The Futility Monster

He'll pointlessly derive more enjoyment out of your resources than you

What Is Afghanistan For?

Posted by The Futility Monster on July 9, 2009 @ 00:54

Once again - only this dearly departed man asks the right questions...

Once again - only this dearly departed man asks the right questions...

Forgive me a moment for being an old anti-war leftie, but it pleases me that, at last, the continual deaths in Afghanistan have finally been noticed by people.

To me, all deaths in this war are an utter travesty. But I can’t have been the only one to have noticed that in recent times, although each death is reported, it is often little more than a footnote to the news bulletin. From all politicians, no matter which country you pick in the Western world, there is a very cozy consensus around the issue that this is a war we must fight, have no choice in, and therefore all consequences are acceptable.

Each one is always noted in the Commons at PMQs every Wednesday, and is always accompanied with the usual message of defiance – we can’t let the terrorists win, etc. But it is simply taken for granted that the country supports the objectives in Afghanistan, and are willing to make the blood sacrifice that is spilt on a regular basis – even more so in recent days.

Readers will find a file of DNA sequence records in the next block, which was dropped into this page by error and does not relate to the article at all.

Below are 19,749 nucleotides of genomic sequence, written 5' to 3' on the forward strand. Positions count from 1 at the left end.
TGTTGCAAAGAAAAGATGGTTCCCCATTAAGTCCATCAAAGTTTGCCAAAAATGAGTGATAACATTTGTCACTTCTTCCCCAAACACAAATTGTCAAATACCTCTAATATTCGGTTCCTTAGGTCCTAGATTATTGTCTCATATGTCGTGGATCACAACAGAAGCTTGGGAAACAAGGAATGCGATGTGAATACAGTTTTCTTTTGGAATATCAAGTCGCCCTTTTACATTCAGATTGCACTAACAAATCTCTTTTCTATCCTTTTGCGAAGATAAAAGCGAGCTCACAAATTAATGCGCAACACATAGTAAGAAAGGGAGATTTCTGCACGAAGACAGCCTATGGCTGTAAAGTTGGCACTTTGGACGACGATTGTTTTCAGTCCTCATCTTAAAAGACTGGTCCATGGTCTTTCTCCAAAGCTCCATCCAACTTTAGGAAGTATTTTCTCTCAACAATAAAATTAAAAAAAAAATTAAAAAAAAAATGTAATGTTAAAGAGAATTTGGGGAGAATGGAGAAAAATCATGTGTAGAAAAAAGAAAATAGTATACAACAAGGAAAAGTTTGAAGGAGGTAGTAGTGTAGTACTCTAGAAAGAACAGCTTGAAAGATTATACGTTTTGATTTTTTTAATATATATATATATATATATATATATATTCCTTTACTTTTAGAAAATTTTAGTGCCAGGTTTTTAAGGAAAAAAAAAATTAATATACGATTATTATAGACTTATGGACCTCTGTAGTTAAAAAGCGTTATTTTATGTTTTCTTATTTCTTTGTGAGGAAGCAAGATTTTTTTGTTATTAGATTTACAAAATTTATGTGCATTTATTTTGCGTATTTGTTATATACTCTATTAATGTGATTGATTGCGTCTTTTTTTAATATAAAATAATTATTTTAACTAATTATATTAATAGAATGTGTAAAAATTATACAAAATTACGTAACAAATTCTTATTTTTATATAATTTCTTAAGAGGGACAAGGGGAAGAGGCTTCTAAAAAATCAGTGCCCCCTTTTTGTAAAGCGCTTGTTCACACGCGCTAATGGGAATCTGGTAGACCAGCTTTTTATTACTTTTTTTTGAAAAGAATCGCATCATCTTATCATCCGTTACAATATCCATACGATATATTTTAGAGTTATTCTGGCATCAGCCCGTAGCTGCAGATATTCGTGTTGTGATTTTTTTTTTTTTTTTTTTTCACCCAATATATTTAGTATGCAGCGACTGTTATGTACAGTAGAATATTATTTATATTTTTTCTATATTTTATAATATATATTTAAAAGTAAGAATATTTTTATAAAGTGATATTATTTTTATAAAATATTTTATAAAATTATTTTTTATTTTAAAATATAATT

However… maybe there is a glimmer of turbulence on the horizon. Today at PMQs, Conservative MP John Maples seemed to suggest his constituents are getting restless about the war. And now we see my party’s dear leader Clegg is starting to get a little worried. And rightly so. We are indeed throwing young lives away in Afghanistan. But, as always, these criticisms are very caged. You’ll note he still supports the war fully.

Yet I am not so convinced, especially after this brutal week, that the public continue to buy this argument that we must remain in Afghanistan until the Taleban are defeated. Personally, I don’t think we are engaged in a war that we will ever win. And the more the news remains bad, the more opposition is likely to build up again over this deployment which, let us not forget, has been going for nearly eight years now with little to no obvious signs of progress.

It really is not clear why we’re in Afghanistan any more. But given recent events, I think the time will come where we see the whole argument being opened up again for discussion.

After such a long time, I think we at least owe our troops that respect: that they are being used for a genuine purpose.

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